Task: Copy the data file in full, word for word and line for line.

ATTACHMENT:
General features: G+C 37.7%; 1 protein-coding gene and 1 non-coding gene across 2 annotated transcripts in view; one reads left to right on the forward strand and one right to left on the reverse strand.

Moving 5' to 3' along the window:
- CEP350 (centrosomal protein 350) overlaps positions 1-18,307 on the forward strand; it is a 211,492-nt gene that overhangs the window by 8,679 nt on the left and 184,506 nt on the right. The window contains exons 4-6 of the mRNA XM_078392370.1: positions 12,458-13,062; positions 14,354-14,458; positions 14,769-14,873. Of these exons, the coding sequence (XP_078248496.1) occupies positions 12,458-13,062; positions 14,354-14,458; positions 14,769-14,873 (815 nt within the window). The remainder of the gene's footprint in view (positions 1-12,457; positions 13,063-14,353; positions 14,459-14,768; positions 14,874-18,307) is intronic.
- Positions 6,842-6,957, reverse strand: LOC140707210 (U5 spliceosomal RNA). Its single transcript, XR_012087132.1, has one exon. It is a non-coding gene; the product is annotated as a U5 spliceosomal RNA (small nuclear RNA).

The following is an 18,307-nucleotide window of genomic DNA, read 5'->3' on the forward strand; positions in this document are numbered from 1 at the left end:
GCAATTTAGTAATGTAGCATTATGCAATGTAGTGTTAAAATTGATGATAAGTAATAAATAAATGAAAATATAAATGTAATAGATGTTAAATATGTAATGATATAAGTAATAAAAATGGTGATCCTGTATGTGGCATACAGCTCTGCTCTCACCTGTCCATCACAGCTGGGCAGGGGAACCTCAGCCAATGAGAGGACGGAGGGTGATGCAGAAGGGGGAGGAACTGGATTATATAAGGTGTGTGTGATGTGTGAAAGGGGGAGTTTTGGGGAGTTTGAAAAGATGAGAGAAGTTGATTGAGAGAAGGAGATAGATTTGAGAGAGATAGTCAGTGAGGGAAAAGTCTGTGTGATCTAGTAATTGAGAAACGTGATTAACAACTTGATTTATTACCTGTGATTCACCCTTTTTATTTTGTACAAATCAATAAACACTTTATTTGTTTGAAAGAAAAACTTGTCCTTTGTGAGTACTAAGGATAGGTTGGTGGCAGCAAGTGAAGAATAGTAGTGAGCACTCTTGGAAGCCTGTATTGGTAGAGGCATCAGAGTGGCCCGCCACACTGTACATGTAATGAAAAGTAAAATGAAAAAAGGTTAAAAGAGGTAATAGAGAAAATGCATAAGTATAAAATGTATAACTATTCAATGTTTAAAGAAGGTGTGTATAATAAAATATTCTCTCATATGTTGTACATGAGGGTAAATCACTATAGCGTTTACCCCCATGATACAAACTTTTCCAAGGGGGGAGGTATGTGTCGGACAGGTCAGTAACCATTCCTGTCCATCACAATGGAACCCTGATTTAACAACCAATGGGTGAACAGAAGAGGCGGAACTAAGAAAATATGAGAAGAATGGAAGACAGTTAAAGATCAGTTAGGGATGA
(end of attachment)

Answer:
General features: G+C 37.7%; 1 protein-coding gene and 1 non-coding gene across 2 annotated transcripts in view; one reads left to right on the forward strand and one right to left on the reverse strand.

Moving 5' to 3' along the window:
- CEP350 (centrosomal protein 350) overlaps positions 1-18,307 on the forward strand; it is a 211,492-nt gene that overhangs the window by 8,679 nt on the left and 184,506 nt on the right. The window contains exons 4-6 of the mRNA XM_078392370.1: positions 12,458-13,062; positions 14,354-14,458; positions 14,769-14,873. Of these exons, the coding sequence (XP_078248496.1) occupies positions 12,458-13,062; positions 14,354-14,458; positions 14,769-14,873 (815 nt within the window). The remainder of the gene's footprint in view (positions 1-12,457; positions 13,063-14,353; positions 14,459-14,768; positions 14,874-18,307) is intronic.
- Positions 6,842-6,957, reverse strand: LOC140707210 (U5 spliceosomal RNA). Its single transcript, XR_012087132.1, has one exon. It is a non-coding gene; the product is annotated as a U5 spliceosomal RNA (small nuclear RNA).

The following is an 18,307-nucleotide window of genomic DNA, read 5'->3' on the forward strand; positions in this document are numbered from 1 at the left end:
GCAATTTAGTAATGTAGCATTATGCAATGTAGTGTTAAAATTGATGATAAGTAATAAATAAATGAAAATATAAATGTAATAGATGTTAAATATGTAATGATATAAGTAATAAAAATGGTGATCCTGTATGTGGCATACAGCTCTGCTCTCACCTGTCCATCACAGCTGGGCAGGGGAACCTCAGCCAATGAGAGGACGGAGGGTGATGCAGAAGGGGGAGGAACTGGATTATATAAGGTGTGTGTGATGTGTGAAAGGGGGAGTTTTGGGGAGTTTGAAAAGATGAGAGAAGTTGATTGAGAGAAGGAGATAGATTTGAGAGAGATAGTCAGTGAGGGAAAAGTCTGTGTGATCTAGTAATTGAGAAACGTGATTAACAACTTGATTTATTACCTGTGATTCACCCTTTTTATTTTGTACAAATCAATAAACACTTTATTTGTTTGAAAGAAAAACTTGTCCTTTGTGAGTACTAAGGATAGGTTGGTGGCAGCAAGTGAAGAATAGTAGTGAGCACTCTTGGAAGCCTGTATTGGTAGAGGCATCAGAGTGGCCCGCCACACTGTACATGTAATGAAAAGTAAAATGAAAAAAGGTTAAAAGAGGTAATAGAGAAAATGCATAAGTATAAAATGTATAACTATTCAATGTTTAAAGAAGGTGTGTATAATAAAATATTCTCTCATATGTTGTACATGAGGGTAAATCACTATAGCGTTTACCCCCATGATACAAACTTTTCCAAGGGGGGAGGTATGTGTCGGACAGGTCAGTAACCATTCCTGTCCATCACAATGGAACCCTGATTTAACAACCAATGGGTGAACAGAAGAGGCGGAACTAAGAAAATATGAGAAGAATGGAAGACAGTTAAAGATCAGTTAGGGATGA